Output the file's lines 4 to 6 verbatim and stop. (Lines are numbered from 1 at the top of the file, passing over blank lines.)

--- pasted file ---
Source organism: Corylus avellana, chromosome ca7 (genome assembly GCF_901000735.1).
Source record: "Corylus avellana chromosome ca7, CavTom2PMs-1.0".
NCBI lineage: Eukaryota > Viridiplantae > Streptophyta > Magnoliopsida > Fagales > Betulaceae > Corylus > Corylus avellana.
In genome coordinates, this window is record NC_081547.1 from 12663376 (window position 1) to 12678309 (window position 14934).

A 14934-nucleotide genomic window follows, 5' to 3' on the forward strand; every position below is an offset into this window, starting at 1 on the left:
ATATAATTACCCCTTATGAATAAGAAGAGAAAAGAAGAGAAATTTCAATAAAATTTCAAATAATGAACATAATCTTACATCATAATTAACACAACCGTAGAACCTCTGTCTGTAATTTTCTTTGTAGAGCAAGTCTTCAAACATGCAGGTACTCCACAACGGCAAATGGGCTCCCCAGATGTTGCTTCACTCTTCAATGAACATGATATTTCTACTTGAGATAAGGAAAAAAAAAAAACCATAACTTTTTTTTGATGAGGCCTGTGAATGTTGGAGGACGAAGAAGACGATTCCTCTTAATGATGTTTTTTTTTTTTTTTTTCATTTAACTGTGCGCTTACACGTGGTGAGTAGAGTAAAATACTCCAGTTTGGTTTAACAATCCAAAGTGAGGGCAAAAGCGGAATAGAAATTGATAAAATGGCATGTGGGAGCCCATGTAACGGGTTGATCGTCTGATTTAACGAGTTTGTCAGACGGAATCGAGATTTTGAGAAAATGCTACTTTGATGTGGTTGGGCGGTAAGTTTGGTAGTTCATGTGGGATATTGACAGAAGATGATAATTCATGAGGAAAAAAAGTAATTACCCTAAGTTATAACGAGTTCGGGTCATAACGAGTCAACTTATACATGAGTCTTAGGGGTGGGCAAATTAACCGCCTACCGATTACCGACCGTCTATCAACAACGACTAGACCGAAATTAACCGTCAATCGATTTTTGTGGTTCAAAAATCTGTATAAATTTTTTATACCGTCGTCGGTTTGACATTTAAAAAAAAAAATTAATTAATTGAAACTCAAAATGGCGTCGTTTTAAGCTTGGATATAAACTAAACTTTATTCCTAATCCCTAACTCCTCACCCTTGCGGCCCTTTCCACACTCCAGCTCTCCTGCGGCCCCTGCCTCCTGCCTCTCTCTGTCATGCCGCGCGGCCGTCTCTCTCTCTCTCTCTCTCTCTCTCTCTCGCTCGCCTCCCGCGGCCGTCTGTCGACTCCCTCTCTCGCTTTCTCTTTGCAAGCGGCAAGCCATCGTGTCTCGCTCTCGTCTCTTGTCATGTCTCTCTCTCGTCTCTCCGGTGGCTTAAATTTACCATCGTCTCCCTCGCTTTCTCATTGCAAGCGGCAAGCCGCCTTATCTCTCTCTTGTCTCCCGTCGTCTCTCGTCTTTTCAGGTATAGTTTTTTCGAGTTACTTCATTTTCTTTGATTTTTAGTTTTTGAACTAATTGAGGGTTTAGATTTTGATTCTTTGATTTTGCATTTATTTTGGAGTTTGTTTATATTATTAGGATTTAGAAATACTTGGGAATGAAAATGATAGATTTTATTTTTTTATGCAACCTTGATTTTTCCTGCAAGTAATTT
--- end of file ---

In genome coordinates, this window is record NC_081547.1 from 12663376 (window position 1) to 12678309 (window position 14934).

A 14934-nucleotide genomic window follows, 5' to 3' on the forward strand; every position below is an offset into this window, starting at 1 on the left:
ATATAATTACCCCTTATGAATAAGAAGAGAAAAGAAGAGAAATTTCAATAAAATTTCAAATAATGAACATAATCTTACATCATAATTAACACAACCGTAGAACCTCTGTCTGTAATTTTCTTTGTAGAGCAAGTCTTCAAACATGCAGGTACTCCACAACGGCAAATGGGCTCCCCAGATGTTGCTTCACTCTTCAATGAACATGATATTTCTACTTGAGATAAGGAAAAAAAAAAAACCATAACTTTTTTTTGATGAGGCCTGTGAATGTTGGAGGACGAAGAAGACGATTCCTCTTAATGATGTTTTTTTTTTTTTTTTTCATTTAACTGTGCGCTTACACGTGGTGAGTAGAGTAAAATACTCCAGTTTGGTTTAACAATCCAAAGTGAGGGCAAAAGCGGAATAGAAATTGATAAAATGGCATGTGGGAGCCCATGTAACGGGTTGATCGTCTGATTTAACGAGTTTGTCAGACGGAATCGAGATTTTGAGAAAATGCTACTTTGATGTGGTTGGGCGGTAAGTTTGGTAGTTCATGTGGGATATTGACAGAAGATGATAATTCATGAGGAAAAAAAGTAATTACCCTAAGTTATAACGAGTTCGGGTCATAACGAGTCAACTTATACATGAGTCTTAGGGGTGGGCAAATTAACCGCCTACCGATTACCGACCGTCTATCAACAACGACTAGACCGAAATTAACCGTCAATCGATTTTTGTGGTTCAAAAATCTGTATAAATTTTTTATACCGTCGTCGGTTTGACATTTAAAAAAAAAAATTAATTAATTGAAACTCAAAATGGCGTCGTTTTAAGCTTGGATATAAACTAAACTTTATTCCTAATCCCTAACTCCTCACCCTTGCGGCCCTTTCCACACTCCAGCTCTCCTGCGGCCCCTGCCTCCTGCCTCTCTCTGTCATGCCGCGCGGCCGTCTCTCTCTCTCTCTCTCTCTCTCTCTCTCGCTCGCCTCCCGCGGCCGTCTGTCGACTCCCTCTCTCGCTTTCTCTTTGCAAGCGGCAAGCCATCGTGTCTCGCTCTCGTCTCTTGTCATGTCTCTCTCTCGTCTCTCCGGTGGCTTAAATTTACCATCGTCTCCCTCGCTTTCTCATTGCAAGCGGCAAGCCGCCTTATCTCTCTCTTGTCTCCCGTCGTCTCTCGTCTTTTCAGGTATAGTTTTTTCGAGTTACTTCATTTTCTTTGATTTTTAGTTTTTGAACTAATTGAGGGTTTAGATTTTGATTCTTTGATTTTGCATTTATTTTGGAGTTTGTTTATATTATTAGGATTTAGAAATACTTGGGAATGAAAATGATAGATTTTATTTTTTTATGCAACCTTGATTTTTCCTGCAAGTAATTT